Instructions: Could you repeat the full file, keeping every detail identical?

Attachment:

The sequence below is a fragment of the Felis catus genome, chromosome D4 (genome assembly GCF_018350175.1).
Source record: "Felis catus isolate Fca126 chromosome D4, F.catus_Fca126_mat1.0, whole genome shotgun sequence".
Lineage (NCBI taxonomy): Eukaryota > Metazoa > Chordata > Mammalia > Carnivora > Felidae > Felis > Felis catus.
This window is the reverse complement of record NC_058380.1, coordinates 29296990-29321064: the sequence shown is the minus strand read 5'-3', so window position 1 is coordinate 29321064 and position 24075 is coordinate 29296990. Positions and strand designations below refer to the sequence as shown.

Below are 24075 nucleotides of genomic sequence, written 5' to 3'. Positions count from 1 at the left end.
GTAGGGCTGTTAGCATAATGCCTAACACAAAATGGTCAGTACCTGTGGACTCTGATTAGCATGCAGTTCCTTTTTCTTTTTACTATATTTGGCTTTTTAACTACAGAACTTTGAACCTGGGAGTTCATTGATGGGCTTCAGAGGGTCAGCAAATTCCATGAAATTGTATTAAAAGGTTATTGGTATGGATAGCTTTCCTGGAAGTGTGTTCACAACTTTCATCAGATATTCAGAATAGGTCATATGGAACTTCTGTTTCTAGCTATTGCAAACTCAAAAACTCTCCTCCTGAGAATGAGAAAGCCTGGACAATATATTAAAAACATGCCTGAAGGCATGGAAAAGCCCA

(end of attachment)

The sequence below is a fragment of the Felis catus genome, chromosome D4 (genome assembly GCF_018350175.1).
Source record: "Felis catus isolate Fca126 chromosome D4, F.catus_Fca126_mat1.0, whole genome shotgun sequence".
Lineage (NCBI taxonomy): Eukaryota > Metazoa > Chordata > Mammalia > Carnivora > Felidae > Felis > Felis catus.
This window is the reverse complement of record NC_058380.1, coordinates 29296990-29321064: the sequence shown is the minus strand read 5'-3', so window position 1 is coordinate 29321064 and position 24075 is coordinate 29296990. Positions and strand designations below refer to the sequence as shown.

Below are 24075 nucleotides of genomic sequence, written 5' to 3'. Positions count from 1 at the left end.
GTAGGGCTGTTAGCATAATGCCTAACACAAAATGGTCAGTACCTGTGGACTCTGATTAGCATGCAGTTCCTTTTTCTTTTTACTATATTTGGCTTTTTAACTACAGAACTTTGAACCTGGGAGTTCATTGATGGGCTTCAGAGGGTCAGCAAATTCCATGAAATTGTATTAAAAGGTTATTGGTATGGATAGCTTTCCTGGAAGTGTGTTCACAACTTTCATCAGATATTCAGAATAGGTCATATGGAACTTCTGTTTCTAGCTATTGCAAACTCAAAAACTCTCCTCCTGAGAATGAGAAAGCCTGGACAATATATTAAAAACATGCCTGAAGGCATGGAAAAGCCCA